With a book, we are the engine.
By reflexively filling in the spaces between the words with imagination, we create a large portion of the experience ourselves. Our brains provide the thousands of tiny details. What the characters look like, what they sound like ... and most importantly ... what they feel like.
We supply a large portion of the experience. The engagement is cooperative, it's active.
The writer may provide the road map, but we're the ones driving the car.
We engage more fully. And consequently, we end up connecting with written characters and their experiences far more deeply than their filmic counterparts. We blend our own psyches into them. They become part of us in a way no other art form seems to.
Whether we started off identifying with that character or not, by the end, we've filled in so many of their blanks with own personas that we are actually changed on a fundamental level by meeting them half way.
No, seriously. It literally changes us.
Recent research seems to suggest that novel-reading physically changes the structure of the brain.
Let me say that again, louder and in bigger print.
It physically changes your brain.
According to a fascinating recent study at Emory University:
Heightened connectivity in other parts of the brain suggested that readers may experience “embodied semantics,” a process in which brain connectivity during a thought-about action mirrors the connectivity that occurs during the actual action. For example, thinking about swimming can trigger the some of the same neural connections as physical swimming.
And you know what that sounds an awful lot like?
Is it a coincidence that the rise of the novel as a popular literary form approximately coincided with the Victorian era's Industrial Revolution? And is it coincidence that many of the most influential early novelists, like Charles Dickens, were known for their ability to sway public opinion with their deeply humane and compassionate stories about the plight of everyday people being ground up in the gears of a brutal, uncaring world?
I don't think so.
And is it a coincidence that we appear to be getting meaner and nastier as a culture at a time when we're just not reading novels like we used to?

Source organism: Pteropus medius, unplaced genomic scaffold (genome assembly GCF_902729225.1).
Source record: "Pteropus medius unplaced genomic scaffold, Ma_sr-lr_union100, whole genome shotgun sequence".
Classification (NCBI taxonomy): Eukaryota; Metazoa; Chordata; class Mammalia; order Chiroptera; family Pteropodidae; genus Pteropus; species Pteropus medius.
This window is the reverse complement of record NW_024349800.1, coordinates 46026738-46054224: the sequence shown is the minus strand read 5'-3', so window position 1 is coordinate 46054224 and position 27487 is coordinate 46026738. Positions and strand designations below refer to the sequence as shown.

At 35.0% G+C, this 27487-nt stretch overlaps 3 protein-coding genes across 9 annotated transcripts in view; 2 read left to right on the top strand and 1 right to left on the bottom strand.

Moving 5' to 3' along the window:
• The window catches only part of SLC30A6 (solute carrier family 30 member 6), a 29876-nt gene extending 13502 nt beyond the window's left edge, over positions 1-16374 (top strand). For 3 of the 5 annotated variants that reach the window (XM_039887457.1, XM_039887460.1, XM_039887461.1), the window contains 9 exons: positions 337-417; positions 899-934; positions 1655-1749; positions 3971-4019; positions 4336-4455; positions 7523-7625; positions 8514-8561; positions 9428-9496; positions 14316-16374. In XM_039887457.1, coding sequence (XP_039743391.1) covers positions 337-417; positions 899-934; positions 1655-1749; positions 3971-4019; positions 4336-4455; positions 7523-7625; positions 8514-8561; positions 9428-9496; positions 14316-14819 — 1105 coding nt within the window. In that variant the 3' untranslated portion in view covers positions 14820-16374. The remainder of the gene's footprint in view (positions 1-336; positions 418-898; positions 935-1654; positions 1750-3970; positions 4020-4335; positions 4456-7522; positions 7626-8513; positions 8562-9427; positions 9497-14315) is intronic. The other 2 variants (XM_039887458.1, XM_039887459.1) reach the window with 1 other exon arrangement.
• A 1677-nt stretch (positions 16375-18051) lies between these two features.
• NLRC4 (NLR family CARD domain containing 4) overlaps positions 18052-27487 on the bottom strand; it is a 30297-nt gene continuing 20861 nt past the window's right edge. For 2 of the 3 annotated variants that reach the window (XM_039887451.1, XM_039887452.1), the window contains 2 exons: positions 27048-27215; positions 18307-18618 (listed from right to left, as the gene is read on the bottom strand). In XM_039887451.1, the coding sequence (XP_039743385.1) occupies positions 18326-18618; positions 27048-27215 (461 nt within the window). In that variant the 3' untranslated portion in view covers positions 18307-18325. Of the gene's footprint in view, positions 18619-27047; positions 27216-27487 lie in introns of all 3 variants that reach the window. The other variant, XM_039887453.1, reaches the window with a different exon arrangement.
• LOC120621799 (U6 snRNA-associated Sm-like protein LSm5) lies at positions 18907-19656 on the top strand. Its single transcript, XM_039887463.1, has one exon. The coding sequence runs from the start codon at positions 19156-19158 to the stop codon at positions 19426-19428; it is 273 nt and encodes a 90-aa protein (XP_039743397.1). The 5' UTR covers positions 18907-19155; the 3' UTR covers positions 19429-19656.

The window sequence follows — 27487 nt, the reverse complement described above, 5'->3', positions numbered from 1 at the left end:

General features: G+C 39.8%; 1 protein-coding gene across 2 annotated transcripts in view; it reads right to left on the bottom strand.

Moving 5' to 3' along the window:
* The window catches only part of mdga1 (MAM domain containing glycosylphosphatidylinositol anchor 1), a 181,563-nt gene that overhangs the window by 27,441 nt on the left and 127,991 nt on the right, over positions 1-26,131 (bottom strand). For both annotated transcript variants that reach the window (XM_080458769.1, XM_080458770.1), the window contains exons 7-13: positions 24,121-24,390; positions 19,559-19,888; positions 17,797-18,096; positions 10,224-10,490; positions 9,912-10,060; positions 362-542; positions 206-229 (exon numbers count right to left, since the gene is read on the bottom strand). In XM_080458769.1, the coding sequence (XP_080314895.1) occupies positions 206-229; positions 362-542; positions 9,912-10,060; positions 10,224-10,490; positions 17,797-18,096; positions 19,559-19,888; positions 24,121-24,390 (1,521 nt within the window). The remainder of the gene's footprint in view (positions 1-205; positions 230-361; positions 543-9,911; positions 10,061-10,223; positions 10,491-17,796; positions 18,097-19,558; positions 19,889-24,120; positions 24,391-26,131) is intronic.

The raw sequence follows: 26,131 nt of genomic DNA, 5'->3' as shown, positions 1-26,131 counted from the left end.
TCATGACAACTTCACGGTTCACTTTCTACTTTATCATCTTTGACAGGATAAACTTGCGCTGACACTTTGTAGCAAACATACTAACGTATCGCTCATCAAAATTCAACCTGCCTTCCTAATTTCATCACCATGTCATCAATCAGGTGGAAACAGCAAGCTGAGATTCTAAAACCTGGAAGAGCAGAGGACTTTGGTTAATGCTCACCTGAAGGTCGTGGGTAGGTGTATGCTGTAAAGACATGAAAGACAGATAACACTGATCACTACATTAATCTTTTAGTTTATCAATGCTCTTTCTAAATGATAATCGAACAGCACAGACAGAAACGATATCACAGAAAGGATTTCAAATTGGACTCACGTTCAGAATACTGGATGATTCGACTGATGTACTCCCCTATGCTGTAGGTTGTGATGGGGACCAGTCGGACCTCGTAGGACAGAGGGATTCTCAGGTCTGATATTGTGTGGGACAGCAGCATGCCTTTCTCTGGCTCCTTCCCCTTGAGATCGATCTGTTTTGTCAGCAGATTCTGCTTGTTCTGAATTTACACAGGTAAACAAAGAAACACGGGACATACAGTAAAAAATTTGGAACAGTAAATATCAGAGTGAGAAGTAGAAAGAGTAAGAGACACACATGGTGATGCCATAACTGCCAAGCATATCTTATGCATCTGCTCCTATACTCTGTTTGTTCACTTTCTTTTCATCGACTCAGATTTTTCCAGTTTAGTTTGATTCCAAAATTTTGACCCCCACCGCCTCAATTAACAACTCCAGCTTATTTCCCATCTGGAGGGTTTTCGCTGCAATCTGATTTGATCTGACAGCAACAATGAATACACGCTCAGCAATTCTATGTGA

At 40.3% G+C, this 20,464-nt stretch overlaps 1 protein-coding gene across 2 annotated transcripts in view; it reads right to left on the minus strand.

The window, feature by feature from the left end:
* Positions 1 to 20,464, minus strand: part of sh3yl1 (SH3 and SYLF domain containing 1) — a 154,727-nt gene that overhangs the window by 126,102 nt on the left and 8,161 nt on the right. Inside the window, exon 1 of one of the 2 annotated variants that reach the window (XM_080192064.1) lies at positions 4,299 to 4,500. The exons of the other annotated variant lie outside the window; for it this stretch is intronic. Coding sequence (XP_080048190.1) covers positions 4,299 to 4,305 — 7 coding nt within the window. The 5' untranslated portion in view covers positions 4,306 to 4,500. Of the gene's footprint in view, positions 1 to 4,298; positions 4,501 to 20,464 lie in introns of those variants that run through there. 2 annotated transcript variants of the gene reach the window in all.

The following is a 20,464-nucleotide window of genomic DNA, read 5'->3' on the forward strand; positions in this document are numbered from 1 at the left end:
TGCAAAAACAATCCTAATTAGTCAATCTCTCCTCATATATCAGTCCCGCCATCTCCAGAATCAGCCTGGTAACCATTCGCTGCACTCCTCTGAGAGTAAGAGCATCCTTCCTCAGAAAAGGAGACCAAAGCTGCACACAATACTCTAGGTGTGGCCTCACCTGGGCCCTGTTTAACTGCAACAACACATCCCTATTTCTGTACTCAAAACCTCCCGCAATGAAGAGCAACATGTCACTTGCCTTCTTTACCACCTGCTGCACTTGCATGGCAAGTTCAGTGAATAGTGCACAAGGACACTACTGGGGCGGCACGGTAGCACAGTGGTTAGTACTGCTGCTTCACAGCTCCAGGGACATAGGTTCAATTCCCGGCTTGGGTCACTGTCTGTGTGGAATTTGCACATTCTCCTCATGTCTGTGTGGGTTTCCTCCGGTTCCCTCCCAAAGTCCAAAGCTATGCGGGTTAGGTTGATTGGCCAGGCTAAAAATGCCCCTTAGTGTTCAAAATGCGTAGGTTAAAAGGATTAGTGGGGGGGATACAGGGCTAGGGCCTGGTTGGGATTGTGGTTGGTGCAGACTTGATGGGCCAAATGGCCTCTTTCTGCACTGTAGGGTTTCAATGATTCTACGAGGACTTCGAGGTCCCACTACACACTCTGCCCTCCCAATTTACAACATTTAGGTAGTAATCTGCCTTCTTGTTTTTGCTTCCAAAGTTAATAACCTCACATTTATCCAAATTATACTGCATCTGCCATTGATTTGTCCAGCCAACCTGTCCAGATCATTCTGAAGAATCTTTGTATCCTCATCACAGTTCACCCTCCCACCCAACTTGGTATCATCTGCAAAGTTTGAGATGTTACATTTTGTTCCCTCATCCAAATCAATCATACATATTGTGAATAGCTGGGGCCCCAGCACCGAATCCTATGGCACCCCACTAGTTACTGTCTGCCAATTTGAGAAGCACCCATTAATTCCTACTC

I don't think so either.
Just look at book publishing today. Sales are shrinking and several publishing houses have been forced to merge or shutter entirely. If your book doesn't feature a love triangle of mopey supernatural teenagers swanning around a generic dystopia ... chances are nobody's reading it.
With the Internet and smart phones and social media demanding our attention ... we're consuming vast amounts of media, but we're doing it in a remarkably superficial, scattershot way.
We need to learn to concentrate again, to deep-dive, to focus.
140 characters at a time isn't going to get it done.
The Internet has brought people together like nothing else in human history. But electronic connectedness is not the same thing as human understanding.
Because if novel-reading does, in fact, change your brain, you can bet spending all day every day staring at Twitter on your phone does too. And those changes may not be quite as desirable.
Humanity isn't something we're born with. It's something we have to cultivate. Something we have to work at. It's a garden that needs constant tending.
So turn off this blog and go read a book.
Till next we meet ...
Friday, February 19, 2016
Hi there. My name is Monkey Joe.
I've got nuts.
And I want you to pay money to buy them.
And then put them in your mouth.
Stop asking questions.
Just do it.
Put them in your mouth.
FOOD ALLERGY WARNING: We cannot guarantee "100%" that Monkey Joe's Nuts do not contain monkey. Those with monkey-based food allergies should avoid consuming this product.
Till next we meet ...